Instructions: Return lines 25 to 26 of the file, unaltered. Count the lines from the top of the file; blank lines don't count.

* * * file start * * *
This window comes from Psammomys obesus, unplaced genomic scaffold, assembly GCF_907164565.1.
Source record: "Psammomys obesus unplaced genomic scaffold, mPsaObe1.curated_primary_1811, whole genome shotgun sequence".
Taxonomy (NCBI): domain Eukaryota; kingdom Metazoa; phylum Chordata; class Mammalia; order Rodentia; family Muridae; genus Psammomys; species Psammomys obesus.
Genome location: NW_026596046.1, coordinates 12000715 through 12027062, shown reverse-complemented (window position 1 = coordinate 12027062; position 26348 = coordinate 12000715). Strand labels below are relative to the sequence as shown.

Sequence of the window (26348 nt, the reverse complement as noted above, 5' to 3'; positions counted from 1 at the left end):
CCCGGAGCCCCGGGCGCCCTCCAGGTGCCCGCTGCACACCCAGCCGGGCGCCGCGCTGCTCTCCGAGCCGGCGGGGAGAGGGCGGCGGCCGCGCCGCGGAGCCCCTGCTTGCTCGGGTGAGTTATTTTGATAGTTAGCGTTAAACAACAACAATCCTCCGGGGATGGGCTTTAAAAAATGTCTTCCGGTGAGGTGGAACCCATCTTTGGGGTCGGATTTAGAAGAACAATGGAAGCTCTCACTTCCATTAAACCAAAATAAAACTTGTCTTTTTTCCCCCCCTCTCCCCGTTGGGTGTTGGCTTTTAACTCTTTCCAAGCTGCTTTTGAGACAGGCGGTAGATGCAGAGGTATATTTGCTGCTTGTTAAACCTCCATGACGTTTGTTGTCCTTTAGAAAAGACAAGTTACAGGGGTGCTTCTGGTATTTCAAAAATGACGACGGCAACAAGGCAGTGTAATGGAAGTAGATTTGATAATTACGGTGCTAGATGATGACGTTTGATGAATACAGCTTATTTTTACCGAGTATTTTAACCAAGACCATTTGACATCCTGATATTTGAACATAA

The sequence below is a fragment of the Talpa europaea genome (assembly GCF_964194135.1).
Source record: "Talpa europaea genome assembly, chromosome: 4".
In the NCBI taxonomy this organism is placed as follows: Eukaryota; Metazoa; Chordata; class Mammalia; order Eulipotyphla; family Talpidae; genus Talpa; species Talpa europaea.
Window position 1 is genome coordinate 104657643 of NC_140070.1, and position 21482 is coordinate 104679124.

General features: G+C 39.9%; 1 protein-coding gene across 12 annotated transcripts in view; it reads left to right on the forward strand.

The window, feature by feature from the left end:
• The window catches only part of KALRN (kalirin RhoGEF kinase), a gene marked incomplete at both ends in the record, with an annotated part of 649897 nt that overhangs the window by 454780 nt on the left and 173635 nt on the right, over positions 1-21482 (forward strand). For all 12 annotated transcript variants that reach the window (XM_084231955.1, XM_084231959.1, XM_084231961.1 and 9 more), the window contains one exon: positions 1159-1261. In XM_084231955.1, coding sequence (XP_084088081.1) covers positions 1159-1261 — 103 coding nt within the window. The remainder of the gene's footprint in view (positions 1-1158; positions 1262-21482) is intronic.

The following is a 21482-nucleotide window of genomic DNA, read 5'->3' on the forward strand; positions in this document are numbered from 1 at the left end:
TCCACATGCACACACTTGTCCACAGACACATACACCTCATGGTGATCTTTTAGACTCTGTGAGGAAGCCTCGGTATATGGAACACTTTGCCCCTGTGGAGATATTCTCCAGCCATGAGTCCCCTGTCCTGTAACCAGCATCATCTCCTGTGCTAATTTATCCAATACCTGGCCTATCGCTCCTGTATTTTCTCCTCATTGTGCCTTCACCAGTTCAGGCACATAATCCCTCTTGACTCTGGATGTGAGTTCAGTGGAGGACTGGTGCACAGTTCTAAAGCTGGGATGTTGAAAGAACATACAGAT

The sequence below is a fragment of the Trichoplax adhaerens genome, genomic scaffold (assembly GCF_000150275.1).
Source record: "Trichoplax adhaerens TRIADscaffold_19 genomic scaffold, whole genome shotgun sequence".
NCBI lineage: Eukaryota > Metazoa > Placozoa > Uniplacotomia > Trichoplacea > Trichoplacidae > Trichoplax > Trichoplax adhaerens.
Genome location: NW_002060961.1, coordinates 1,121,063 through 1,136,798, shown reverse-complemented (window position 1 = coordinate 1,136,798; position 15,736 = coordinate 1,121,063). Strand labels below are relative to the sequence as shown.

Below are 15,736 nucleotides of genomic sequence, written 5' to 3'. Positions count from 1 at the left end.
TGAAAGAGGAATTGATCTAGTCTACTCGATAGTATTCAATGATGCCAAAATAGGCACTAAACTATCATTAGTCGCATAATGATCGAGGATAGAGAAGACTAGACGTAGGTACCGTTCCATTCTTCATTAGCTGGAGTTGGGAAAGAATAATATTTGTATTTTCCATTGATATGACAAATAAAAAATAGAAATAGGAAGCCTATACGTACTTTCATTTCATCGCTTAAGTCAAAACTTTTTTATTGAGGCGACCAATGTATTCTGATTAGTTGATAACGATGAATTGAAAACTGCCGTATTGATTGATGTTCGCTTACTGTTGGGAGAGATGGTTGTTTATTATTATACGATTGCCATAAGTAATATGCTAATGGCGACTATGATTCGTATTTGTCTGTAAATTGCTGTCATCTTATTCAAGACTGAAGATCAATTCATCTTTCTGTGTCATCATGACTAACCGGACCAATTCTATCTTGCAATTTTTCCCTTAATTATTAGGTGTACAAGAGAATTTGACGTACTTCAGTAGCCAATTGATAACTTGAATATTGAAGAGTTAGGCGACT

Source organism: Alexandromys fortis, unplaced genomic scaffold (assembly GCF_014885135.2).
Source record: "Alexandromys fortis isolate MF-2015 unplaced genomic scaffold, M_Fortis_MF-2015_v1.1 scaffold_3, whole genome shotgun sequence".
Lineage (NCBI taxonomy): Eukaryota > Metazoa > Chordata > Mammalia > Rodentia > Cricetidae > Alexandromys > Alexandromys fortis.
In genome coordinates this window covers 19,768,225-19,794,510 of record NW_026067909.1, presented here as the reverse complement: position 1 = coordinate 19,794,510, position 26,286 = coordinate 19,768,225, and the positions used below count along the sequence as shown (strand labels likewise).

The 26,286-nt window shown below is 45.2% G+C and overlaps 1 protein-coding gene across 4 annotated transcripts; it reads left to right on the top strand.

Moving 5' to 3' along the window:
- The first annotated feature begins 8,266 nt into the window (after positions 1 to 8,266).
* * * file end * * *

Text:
In genome coordinates this window covers 19,768,225-19,794,510 of record NW_026067909.1, presented here as the reverse complement: position 1 = coordinate 19,794,510, position 26,286 = coordinate 19,768,225, and the positions used below count along the sequence as shown (strand labels likewise).

The 26,286-nt window shown below is 45.2% G+C and overlaps 1 protein-coding gene across 4 annotated transcripts; it reads left to right on the top strand.